Larry Bryggman, David Lansbury, and Souleymane Sy Savane in Groundswell
(© The New Group)
Larry Bryggman, David Lansbury,
and Souleymane Sy Savane in Groundswell
(© The New Group)
There was a time when plays set in South Africa could be counted upon to be stirring, dramatic calls for the end of apartheid. But Ian Bruce's admirable, modern-day play Groundswell, now being presented by the New Group, represents a new breed of South African theater -- one that is no longer a call to action but, rather, a call for self-examination.

While the work -- deftly directed by Scott Elliott and featuring the exceptional trio of Larry Bryggman, David Lansbury, and Souleymane Sy Savane -- is kept afloat by a considerable amount of melodrama, it is nevertheless a remarkably even-handed account of the seemingly intractable problems facing this historically tragic nation.

Indeed, each character has a history that cuts to the heart of South Africa's current social and political dilemmas. Thami (Savane) is a low-paid guest lodge employee in a backwater diamond-mining district, trying to make enough money to get his family out of Cape Town. His best friend, Johan (Lansbury), a former policeman, is a diamond diver. Johan is also a man prone to violence and has a dark stain in his past that Thami has nonetheless forgiven.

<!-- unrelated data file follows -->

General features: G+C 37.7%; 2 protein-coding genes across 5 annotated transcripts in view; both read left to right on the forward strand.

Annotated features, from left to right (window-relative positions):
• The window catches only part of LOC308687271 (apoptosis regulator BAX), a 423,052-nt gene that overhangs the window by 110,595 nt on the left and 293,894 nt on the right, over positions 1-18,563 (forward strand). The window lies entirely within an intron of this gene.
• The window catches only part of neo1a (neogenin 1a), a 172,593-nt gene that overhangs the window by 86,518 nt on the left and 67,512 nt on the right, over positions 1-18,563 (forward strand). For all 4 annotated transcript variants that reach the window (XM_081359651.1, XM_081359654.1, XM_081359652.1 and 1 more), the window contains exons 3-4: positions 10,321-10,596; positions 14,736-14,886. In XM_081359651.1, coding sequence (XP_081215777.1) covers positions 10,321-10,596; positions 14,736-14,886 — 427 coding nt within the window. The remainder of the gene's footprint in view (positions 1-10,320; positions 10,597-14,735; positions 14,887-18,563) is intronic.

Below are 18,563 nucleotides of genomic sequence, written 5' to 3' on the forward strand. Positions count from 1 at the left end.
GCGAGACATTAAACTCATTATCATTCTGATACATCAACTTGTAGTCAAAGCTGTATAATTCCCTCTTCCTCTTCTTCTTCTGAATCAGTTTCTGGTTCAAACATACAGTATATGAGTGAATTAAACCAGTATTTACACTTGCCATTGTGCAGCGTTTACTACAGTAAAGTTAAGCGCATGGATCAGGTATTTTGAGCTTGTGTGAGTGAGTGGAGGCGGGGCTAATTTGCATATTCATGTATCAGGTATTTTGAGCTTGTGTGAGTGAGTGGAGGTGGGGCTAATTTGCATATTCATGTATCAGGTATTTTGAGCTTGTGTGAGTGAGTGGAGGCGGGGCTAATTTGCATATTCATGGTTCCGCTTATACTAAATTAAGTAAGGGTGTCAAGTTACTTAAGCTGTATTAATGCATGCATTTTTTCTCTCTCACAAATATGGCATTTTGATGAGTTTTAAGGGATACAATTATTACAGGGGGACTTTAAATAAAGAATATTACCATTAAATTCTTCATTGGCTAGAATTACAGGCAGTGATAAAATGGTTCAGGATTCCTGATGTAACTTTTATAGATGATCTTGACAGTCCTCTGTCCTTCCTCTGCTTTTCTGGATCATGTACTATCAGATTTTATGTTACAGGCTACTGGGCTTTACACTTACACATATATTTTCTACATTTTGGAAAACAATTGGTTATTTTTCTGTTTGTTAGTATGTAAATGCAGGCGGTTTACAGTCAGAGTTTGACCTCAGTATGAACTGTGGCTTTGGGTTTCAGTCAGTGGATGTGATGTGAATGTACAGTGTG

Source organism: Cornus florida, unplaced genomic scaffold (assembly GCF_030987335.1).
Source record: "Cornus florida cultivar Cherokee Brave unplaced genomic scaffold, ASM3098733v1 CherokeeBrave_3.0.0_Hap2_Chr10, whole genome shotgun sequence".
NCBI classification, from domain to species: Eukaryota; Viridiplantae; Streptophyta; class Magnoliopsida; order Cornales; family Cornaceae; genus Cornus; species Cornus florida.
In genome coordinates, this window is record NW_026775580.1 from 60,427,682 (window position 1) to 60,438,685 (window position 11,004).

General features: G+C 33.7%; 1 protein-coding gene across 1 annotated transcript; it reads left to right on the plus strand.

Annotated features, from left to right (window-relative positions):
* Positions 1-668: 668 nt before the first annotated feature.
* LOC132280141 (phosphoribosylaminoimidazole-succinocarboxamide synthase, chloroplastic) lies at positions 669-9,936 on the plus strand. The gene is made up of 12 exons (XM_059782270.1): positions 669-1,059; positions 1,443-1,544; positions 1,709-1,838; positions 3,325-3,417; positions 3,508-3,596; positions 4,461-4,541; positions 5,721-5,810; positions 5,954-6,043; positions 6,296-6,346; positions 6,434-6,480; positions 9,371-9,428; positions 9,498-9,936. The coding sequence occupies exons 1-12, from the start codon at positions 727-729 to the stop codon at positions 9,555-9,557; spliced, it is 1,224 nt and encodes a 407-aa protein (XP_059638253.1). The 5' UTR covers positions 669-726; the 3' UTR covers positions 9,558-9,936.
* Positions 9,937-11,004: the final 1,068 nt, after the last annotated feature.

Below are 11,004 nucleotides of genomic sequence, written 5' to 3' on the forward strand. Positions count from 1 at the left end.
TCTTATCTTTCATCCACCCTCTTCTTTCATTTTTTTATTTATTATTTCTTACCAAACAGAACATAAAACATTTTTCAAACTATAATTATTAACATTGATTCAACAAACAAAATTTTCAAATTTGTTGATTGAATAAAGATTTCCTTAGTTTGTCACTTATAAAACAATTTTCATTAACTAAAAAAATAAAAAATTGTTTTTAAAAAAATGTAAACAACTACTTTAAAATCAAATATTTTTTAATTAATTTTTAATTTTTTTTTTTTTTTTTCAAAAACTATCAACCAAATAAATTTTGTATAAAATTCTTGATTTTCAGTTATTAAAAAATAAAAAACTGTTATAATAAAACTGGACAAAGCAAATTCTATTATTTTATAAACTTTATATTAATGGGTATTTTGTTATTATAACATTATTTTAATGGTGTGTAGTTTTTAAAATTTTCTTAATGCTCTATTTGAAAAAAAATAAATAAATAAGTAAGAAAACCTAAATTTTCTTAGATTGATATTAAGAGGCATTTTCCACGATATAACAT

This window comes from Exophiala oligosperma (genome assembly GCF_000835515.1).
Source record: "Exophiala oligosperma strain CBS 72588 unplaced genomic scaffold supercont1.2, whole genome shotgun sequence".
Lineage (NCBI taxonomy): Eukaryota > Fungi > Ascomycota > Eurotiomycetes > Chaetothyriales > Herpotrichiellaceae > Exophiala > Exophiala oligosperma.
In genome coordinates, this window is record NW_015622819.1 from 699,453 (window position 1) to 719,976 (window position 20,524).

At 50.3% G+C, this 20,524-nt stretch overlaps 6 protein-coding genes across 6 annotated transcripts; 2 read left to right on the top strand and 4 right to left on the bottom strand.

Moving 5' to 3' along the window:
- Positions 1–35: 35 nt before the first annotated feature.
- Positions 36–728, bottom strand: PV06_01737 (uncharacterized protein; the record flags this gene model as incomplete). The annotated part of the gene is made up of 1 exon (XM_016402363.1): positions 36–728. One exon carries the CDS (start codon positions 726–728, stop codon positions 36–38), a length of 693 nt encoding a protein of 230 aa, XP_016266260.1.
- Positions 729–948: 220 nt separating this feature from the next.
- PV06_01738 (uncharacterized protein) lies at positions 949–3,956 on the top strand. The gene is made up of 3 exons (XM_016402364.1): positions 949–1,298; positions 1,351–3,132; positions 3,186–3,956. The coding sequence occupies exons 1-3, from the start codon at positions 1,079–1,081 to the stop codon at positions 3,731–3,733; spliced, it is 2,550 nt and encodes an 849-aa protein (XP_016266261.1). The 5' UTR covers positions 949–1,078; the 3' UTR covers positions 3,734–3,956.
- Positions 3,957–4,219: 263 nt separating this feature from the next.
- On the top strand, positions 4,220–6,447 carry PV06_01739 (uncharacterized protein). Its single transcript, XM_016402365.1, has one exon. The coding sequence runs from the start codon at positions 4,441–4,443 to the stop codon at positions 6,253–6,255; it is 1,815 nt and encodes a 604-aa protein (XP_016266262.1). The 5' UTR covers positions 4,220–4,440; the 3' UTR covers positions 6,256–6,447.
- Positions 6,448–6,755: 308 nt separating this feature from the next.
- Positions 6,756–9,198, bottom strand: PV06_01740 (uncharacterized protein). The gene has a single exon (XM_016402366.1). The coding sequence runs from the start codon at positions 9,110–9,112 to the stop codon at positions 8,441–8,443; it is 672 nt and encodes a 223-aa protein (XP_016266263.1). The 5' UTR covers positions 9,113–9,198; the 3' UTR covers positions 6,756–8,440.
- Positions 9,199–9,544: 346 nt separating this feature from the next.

Thami and Johan have dreams of owning their own diamond mine, which is possible if they can raise the necessary capital to get it off the ground. Into their lives comes a rich, older white man named Smith (Bryggman), and the two partners quickly agree to offer him an equity position in their budding business if he will pony up the money they need.

The play brazenly telescopes its plot with the introduction in the very first scene of a monster knife, making the threat of violence very much in the air. In addition, Thami makes a very big point to Johan not to drink when they approach Smith at dinner that night. Sure enough, Johan secretly starts to guzzle huge amounts of wine during dinner -- and it's only a matter of time before that knife will be brandished. Indeed, everything you think is going to happen in the play happens -- except the ending of the play, which is intelligent and valid.

What raises this play above the commonplace, however, are the impassioned speeches each of these characters eventually have the opportunity to make. Smith's speech is impassioned and compelling; Thami's speech, which is about what he wants out of his life, is surprisingly shocking; and Johan's bitter speech expresses the bloody glue that once bound the ruling class to the downtrodden underclass and still haunts the nation with an everlasting guilt.